The ethnomusicological research of János Sipos has grown to include the comparative examination of the folk music of a vast area stretching from the Volga-Kama region to Anatolia and further east. One objective in this research was the exploration of the folk music in Azerbaijan.
In the valleys and on the hillsides divided by the enormous mountain range of the Caucasus, several ethnic groups live. In the north of Azerbaijan, one can meet, for example, Avars, Tsakhurs, Tats, Mountain Jews in villages on the southern slopes of the Caucasus, and inside the country there are Turks from Uzbekistan and Russians. In this paper you learn a few facts about these peoples and the tunes the author collected among them.
The present article is a chapter from his book “Azeri Folksongs-At the Fountain-Head of Music” (Budapest: Academian Publishing House, 2004). The Azeris living between the two major regions mentioned above are close language relatives of the Anatolian Turks, but the ethnogenesis of the two peoples developed differently. It is illuminating to study how Azeri folk music, and to discern more remote connections between Azeri musical layers and strata of other Turkic folk musics and the folk music of Hungarians.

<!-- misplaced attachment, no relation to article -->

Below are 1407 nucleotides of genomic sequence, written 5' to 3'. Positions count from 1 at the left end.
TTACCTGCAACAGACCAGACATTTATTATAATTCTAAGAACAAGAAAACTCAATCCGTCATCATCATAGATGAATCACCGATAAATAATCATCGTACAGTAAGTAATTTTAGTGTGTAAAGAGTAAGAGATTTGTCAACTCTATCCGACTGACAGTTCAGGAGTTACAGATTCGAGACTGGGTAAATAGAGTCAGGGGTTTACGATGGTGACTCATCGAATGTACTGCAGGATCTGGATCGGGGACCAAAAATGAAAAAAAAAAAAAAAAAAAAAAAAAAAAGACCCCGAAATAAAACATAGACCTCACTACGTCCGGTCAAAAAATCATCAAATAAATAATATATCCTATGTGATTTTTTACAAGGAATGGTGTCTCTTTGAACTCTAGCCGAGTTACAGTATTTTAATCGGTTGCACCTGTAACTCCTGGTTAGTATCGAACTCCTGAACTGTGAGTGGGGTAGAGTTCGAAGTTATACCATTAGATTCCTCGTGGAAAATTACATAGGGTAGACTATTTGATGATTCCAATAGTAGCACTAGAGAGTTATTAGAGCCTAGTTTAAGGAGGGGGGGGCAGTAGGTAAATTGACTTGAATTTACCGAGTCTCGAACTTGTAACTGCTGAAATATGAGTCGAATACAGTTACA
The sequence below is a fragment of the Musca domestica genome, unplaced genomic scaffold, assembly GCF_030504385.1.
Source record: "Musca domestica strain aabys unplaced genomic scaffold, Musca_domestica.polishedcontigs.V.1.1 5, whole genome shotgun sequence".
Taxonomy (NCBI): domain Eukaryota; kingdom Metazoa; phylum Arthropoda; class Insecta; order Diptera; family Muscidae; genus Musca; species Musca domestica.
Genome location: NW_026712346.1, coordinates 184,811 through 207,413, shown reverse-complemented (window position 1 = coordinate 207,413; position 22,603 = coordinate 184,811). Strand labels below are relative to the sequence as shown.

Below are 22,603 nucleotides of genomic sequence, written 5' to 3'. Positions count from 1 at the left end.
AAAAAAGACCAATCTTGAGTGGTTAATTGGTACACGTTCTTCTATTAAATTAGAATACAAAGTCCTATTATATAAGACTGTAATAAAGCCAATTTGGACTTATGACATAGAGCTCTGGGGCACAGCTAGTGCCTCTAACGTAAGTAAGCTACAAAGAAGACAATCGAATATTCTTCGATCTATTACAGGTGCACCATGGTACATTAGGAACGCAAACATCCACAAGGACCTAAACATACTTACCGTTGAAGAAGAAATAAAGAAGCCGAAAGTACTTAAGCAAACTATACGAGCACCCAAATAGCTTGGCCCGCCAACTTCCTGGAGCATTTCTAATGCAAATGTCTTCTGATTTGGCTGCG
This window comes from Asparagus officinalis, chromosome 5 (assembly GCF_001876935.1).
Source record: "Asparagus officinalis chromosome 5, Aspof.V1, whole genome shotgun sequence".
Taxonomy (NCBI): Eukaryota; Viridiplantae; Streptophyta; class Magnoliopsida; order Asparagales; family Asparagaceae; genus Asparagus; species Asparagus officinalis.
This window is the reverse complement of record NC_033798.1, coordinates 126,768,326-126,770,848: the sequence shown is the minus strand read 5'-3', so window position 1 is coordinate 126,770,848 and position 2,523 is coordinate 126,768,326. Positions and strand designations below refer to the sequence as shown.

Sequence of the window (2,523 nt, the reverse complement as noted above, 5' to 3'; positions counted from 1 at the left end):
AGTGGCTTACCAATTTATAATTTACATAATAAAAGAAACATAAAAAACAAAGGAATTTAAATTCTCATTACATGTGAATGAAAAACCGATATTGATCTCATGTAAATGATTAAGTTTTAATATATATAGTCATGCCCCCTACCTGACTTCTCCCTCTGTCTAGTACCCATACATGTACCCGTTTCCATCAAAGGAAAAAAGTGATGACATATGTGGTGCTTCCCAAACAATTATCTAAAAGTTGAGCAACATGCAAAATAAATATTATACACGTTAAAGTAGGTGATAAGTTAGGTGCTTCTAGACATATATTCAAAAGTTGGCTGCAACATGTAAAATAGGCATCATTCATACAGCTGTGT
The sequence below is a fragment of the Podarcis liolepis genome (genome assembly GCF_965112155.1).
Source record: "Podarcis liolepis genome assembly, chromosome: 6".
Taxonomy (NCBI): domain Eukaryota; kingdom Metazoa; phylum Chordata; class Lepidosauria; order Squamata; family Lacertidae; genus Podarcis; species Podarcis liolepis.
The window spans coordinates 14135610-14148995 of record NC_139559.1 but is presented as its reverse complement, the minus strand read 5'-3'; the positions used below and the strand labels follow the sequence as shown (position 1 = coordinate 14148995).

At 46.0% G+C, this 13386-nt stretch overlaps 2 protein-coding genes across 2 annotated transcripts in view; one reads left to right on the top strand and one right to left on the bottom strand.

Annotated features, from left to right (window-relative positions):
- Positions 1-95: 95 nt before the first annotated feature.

The preface of the book is followed by a history of Azerbaijan, after which the collecting expedition is described illustrated with maps and photos. The highlight of the book is the comparative presentation of Azeri musical styles with an ample anthology of music examples. The song texts and their English and Hungarian translation may be useful for those interested in Azeri language and folk culture. The book ends with indices and notes, as well as an important supplement: a CD with the finest tunes of the collected stock.